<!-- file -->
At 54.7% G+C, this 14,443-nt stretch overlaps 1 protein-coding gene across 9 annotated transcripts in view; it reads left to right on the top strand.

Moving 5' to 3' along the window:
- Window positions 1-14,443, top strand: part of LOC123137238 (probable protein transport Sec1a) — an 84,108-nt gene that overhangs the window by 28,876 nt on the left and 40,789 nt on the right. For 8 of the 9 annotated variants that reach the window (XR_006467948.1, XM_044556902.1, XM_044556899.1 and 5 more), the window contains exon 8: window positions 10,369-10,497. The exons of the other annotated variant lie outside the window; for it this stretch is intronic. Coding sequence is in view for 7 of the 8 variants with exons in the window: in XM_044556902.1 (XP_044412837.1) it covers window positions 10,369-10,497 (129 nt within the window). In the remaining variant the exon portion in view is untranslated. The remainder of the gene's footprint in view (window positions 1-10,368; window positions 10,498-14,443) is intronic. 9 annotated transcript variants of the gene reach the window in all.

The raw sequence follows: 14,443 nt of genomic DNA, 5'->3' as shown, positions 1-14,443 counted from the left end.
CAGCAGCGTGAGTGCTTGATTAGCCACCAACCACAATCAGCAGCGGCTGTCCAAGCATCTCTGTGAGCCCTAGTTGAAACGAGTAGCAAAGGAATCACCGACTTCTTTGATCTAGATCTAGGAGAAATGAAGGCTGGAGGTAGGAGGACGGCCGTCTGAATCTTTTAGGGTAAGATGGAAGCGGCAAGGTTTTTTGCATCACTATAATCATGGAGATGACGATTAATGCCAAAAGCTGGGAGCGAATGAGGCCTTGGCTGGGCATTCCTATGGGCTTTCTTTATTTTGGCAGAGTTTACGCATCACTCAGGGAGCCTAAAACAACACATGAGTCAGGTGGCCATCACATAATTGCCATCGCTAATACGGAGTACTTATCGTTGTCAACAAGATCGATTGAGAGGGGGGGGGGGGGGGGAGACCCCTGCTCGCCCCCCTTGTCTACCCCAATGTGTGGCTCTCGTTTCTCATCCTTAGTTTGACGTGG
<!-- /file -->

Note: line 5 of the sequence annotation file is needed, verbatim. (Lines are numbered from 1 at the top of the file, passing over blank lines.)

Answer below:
CAGCAGCGTGAGTGCTTGATTAGCCACCAACCACAATCAGCAGCGGCTGTCCAAGCATCTCTGTGAGCCCTAGTTGAAACGAGTAGCAAAGGAATCACCGACTTCTTTGATCTAGATCTAGGAGAAATGAAGGCTGGAGGTAGGAGGACGGCCGTCTGAATCTTTTAGGGTAAGATGGAAGCGGCAAGGTTTTTTGCATCACTATAATCATGGAGATGACGATTAATGCCAAAAGCTGGGAGCGAATGAGGCCTTGGCTGGGCATTCCTATGGGCTTTCTTTATTTTGGCAGAGTTTACGCATCACTCAGGGAGCCTAAAACAACACATGAGTCAGGTGGCCATCACATAATTGCCATCGCTAATACGGAGTACTTATCGTTGTCAACAAGATCGATTGAGAGGGGGGGGGGGGGGGGAGACCCCTGCTCGCCCCCCTTGTCTACCCCAATGTGTGGCTCTCGTTTCTCATCCTTAGTTTGACGTGG